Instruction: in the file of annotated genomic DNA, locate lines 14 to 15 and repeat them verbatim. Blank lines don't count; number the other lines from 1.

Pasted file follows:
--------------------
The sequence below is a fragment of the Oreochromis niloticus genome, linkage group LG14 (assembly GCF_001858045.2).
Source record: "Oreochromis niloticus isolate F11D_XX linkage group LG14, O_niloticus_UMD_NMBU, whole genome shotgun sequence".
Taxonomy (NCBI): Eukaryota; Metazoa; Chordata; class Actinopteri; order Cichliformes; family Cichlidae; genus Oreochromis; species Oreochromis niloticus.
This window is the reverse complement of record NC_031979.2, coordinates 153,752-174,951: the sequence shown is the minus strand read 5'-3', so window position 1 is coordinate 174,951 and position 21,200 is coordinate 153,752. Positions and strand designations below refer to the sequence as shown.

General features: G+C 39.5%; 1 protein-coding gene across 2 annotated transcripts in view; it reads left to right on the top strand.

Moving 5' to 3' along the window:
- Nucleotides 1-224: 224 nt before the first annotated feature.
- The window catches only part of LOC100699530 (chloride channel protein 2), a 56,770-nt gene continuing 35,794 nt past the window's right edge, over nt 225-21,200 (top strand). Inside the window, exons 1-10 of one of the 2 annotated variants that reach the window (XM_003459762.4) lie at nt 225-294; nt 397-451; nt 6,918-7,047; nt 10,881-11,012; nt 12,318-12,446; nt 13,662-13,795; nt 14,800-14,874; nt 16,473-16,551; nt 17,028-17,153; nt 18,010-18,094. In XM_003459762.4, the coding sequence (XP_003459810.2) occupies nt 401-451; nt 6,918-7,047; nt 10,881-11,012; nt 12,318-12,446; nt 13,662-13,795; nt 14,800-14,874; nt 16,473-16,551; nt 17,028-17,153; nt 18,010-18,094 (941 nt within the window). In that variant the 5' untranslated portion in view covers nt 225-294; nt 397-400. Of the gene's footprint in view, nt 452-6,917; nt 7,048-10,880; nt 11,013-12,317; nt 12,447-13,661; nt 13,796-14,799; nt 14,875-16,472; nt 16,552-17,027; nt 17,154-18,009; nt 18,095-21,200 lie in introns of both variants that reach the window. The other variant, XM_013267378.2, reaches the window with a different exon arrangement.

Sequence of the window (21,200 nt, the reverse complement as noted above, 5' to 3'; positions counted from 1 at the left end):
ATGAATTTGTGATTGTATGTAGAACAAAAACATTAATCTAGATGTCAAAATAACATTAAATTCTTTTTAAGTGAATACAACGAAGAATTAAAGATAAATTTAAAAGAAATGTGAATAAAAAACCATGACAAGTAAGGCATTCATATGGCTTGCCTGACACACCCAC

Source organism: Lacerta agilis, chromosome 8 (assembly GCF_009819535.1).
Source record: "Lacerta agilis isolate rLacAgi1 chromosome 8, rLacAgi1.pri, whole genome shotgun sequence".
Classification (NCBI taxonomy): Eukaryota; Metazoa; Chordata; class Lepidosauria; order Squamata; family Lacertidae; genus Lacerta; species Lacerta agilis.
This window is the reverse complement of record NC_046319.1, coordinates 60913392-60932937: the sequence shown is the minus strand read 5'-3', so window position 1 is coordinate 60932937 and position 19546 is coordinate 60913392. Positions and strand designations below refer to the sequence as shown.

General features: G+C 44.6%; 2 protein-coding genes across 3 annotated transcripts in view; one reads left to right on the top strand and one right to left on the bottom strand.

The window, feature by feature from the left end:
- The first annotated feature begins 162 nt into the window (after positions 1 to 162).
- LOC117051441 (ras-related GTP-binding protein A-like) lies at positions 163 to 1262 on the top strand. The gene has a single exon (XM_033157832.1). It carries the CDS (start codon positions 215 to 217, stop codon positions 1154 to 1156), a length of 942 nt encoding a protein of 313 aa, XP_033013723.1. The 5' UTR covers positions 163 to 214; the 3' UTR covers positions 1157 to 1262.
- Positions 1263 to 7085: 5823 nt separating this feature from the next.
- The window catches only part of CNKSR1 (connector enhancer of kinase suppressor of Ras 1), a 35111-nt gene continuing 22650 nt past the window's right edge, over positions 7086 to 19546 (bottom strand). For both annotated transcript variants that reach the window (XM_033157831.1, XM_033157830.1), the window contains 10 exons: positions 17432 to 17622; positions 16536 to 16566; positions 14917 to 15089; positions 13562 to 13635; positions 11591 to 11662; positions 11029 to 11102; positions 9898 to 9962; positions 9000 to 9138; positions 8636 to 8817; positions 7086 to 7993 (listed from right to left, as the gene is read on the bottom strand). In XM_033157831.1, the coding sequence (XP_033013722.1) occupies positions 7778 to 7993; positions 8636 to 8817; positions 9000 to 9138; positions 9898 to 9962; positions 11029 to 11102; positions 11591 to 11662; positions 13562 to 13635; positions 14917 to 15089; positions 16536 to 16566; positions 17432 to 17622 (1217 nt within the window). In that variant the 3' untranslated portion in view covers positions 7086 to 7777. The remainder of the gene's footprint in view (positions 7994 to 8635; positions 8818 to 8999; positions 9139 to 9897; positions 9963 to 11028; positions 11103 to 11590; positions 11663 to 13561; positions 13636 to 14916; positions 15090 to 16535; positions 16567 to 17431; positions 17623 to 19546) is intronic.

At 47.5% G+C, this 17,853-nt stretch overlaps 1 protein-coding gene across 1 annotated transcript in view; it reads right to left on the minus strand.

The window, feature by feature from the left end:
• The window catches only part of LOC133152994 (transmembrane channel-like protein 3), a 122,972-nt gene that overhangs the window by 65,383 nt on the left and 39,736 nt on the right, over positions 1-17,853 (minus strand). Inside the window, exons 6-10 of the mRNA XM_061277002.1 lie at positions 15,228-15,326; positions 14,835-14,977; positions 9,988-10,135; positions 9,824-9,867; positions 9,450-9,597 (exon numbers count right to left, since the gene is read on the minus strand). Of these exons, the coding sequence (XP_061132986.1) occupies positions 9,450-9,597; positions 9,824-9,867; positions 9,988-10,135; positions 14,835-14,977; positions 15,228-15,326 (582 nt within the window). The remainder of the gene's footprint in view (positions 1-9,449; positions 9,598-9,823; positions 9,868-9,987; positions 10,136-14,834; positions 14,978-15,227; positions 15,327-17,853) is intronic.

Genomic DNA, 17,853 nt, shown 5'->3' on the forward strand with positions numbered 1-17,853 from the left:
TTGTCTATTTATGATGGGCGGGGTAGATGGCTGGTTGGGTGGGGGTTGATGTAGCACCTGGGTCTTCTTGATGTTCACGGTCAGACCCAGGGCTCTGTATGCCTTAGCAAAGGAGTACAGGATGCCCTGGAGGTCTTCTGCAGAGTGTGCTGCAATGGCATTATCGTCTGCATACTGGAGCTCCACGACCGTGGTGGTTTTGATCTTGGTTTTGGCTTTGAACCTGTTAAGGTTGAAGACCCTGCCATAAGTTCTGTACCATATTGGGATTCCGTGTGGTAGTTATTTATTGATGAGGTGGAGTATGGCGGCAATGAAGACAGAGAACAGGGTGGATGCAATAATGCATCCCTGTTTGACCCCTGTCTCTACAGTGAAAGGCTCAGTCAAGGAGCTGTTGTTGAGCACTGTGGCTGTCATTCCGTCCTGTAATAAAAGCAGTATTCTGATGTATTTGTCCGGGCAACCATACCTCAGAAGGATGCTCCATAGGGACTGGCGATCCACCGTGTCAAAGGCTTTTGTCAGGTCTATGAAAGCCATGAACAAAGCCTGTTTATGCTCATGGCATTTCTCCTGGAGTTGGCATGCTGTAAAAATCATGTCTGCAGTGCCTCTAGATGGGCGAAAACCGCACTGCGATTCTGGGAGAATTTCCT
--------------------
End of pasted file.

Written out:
This window is the reverse complement of record NC_046319.1, coordinates 60913392-60932937: the sequence shown is the minus strand read 5'-3', so window position 1 is coordinate 60932937 and position 19546 is coordinate 60913392. Positions and strand designations below refer to the sequence as shown.

General features: G+C 44.6%; 2 protein-coding genes across 3 annotated transcripts in view; one reads left to right on the top strand and one right to left on the bottom strand.